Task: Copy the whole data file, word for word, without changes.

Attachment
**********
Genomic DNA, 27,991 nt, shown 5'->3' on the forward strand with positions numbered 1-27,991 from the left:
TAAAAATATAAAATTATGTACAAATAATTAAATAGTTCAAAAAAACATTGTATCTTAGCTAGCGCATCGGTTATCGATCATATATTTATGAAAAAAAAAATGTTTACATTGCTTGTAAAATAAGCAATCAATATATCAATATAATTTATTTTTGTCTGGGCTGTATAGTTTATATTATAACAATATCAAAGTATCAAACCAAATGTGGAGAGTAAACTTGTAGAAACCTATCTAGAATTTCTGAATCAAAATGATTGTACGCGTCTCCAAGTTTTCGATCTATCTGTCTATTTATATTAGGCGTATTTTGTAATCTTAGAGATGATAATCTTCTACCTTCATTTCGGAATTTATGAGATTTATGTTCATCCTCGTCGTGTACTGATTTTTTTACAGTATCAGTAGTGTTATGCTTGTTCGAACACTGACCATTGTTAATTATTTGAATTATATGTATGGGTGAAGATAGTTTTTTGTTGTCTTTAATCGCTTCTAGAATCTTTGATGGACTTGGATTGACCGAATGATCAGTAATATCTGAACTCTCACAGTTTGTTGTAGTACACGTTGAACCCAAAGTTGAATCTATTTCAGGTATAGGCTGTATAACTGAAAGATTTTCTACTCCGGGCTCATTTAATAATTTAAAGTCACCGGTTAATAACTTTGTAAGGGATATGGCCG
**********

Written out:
Genomic DNA, 27,991 nt, shown 5'->3' on the forward strand with positions numbered 1-27,991 from the left:
TAAAAATATAAAATTATGTACAAATAATTAAATAGTTCAAAAAAACATTGTATCTTAGCTAGCGCATCGGTTATCGATCATATATTTATGAAAAAAAAAATGTTTACATTGCTTGTAAAATAAGCAATCAATATATCAATATAATTTATTTTTGTCTGGGCTGTATAGTTTATATTATAACAATATCAAAGTATCAAACCAAATGTGGAGAGTAAACTTGTAGAAACCTATCTAGAATTTCTGAATCAAAATGATTGTACGCGTCTCCAAGTTTTCGATCTATCTGTCTATTTATATTAGGCGTATTTTGTAATCTTAGAGATGATAATCTTCTACCTTCATTTCGGAATTTATGAGATTTATGTTCATCCTCGTCGTGTACTGATTTTTTTACAGTATCAGTAGTGTTATGCTTGTTCGAACACTGACCATTGTTAATTATTTGAATTATATGTATGGGTGAAGATAGTTTTTTGTTGTCTTTAATCGCTTCTAGAATCTTTGATGGACTTGGATTGACCGAATGATCAGTAATATCTGAACTCTCACAGTTTGTTGTAGTACACGTTGAACCCAAAGTTGAATCTATTTCAGGTATAGGCTGTATAACTGAAAGATTTTCTACTCCGGGCTCATTTAATAATTTAAAGTCACCGGTTAATAACTTTGTAAGGGATATGGCCG